In this chapter we will be primarily interested in the identification of catastrophic, gross valve failure or dysfunction that is severe enough to impact patient hemodynamics. This is the primary goal of the focused cardiac ultrasound (FoCUS) assessment and heavily relies on 2D ultrasound technology. A comprehensive evaluation of the valves involves color flow doppler (CFD), pulsed wave doppler (PWD) and continuous wave doppler (CWD) which are out of the scope of FoCUS but that we will briefly touch base. It is through these other techniques that we can have a better and more precise assessment of the different degrees of valve dysfunction.
Aortic Valve Anatomy and Function Recap
The aortic valve has 3 cusps: left coronary, right coronary and the non-coronary cusp. The valve opens and closes due to changes in pressure between the ventricle and the aorta. On systole, the intraventricular pressure rises above the aortic pressure causing the aortic valve to open and blood moves forward into the aorta. Once the pressure of the left ventricle is lower than that of the aorta, the aortic valve closes.
Aortic valve with normal function. 1, The clip above was taken from the aortic root in a living, beating pig heart. 2, still image of the aortic valve at maximal leaflet displacement. 3, still image of the aortic valve on diastole. Notice the very tight coaptation points which prevents flow from moving back into the ventricle. Clips modified from Valguru with permission.
As you can appreciate, the aortic valve cusps move in 3 dimensions as they open up towards the aortic root. This makes the evaluation under ultrasound challenging since we are only able to observe two dimensional sections. A comprehensive evaluation of the valve entails an analysis of the flows (with pulsed and continuous wave doppler) on multiple cardiac windows that go above and beyond the scope of the focused cardiac exam but will be mentioned in this section. Luckily for us our job is to determine extremes: Is the aortic valve stenotic or insufficient enough that I can detect it with ultrasound?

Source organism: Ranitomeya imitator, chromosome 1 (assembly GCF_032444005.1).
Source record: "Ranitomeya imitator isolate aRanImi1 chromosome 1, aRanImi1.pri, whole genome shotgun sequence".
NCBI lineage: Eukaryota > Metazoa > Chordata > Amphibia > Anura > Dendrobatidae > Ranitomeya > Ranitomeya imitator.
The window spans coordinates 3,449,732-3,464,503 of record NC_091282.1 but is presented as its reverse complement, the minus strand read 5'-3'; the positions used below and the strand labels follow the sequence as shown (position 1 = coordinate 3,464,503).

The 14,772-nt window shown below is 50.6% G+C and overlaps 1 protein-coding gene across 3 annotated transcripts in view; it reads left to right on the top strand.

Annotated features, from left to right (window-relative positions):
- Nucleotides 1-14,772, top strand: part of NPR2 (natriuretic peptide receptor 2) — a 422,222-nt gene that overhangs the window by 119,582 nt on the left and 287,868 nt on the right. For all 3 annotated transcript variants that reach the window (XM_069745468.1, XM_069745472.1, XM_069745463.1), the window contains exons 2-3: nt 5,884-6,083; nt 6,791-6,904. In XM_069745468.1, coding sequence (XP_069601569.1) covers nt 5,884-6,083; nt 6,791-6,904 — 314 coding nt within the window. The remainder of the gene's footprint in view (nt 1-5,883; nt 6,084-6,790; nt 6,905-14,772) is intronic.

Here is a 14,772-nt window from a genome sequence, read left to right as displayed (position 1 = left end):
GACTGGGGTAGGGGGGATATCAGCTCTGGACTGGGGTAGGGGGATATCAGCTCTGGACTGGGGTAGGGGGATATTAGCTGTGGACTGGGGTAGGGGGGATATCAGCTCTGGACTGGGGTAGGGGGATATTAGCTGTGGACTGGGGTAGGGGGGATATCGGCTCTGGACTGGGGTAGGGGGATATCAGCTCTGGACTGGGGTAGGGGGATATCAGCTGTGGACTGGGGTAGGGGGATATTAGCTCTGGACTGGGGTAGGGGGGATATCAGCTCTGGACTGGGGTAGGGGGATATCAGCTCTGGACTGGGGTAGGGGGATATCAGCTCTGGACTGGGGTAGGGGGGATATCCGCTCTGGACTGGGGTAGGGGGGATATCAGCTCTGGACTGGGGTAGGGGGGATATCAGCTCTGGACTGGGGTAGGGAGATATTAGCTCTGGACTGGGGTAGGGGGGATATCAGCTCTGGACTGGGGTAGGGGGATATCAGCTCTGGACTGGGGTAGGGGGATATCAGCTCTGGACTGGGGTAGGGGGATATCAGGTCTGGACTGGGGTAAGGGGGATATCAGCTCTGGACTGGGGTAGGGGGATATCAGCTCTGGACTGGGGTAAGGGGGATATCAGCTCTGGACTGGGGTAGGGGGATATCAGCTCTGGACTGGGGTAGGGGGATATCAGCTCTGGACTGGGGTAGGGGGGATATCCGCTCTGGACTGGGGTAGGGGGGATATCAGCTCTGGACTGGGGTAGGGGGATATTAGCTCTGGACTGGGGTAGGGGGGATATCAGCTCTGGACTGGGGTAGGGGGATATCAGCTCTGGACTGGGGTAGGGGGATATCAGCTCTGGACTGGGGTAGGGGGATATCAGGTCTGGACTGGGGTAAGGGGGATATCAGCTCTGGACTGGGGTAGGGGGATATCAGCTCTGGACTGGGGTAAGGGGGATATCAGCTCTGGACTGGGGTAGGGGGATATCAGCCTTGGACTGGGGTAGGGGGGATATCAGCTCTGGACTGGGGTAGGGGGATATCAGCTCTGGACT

Aortic Valve Stenosis
Aortic stenosis is very common in the elderly population. When it is present, it complicates hemodynamic management of patients with septic shock.
On ultrasound we typically observe a hyperechoic and heavily calcified valve with significant reduction of movement. The diagrams display the movement of the valve on systole without and with stenosis as they would be seen on the parasternal long axis view.
Normal valve vs aortic valve stenosis schematic in systole. In 1 we observe normal displacement of the aortic valve cusps. In 2, we see heavily calcified cusps with severe severe flow restriction.
Parasternal Long Axis
We can appreciate the restriction of movement of the aortic valve when seen on the parasternal long axis.
Aortic valve stenosis on the parasternal long axis view. 1, normal movement of the aortic valve without restriction. 2, heavily calcified (hyperechoic) aortic valve leaflets with restriction to flow on systole.
The following ultrasound exams also show a heavily calcified valve with restriction of movement.
Aortic valve stenosis on the parasternal long axis view. Both clips 1 and 2 show decreased valve movement. We can also observe and hyperechoic (white) valvular apparatus due to the extensive calcium deposits.
Parasternal Short Axis - Beyond FoCUSed
The following clips below show the normal appearance of the aortic valve on the short axis view. This is not part of the views required for FoCUS and to get this view we start with the short axis mid pap and tilt the probe towards the patient's head. The other clips show restricted movement. Additionally we can observe heavy calcification at the commissures.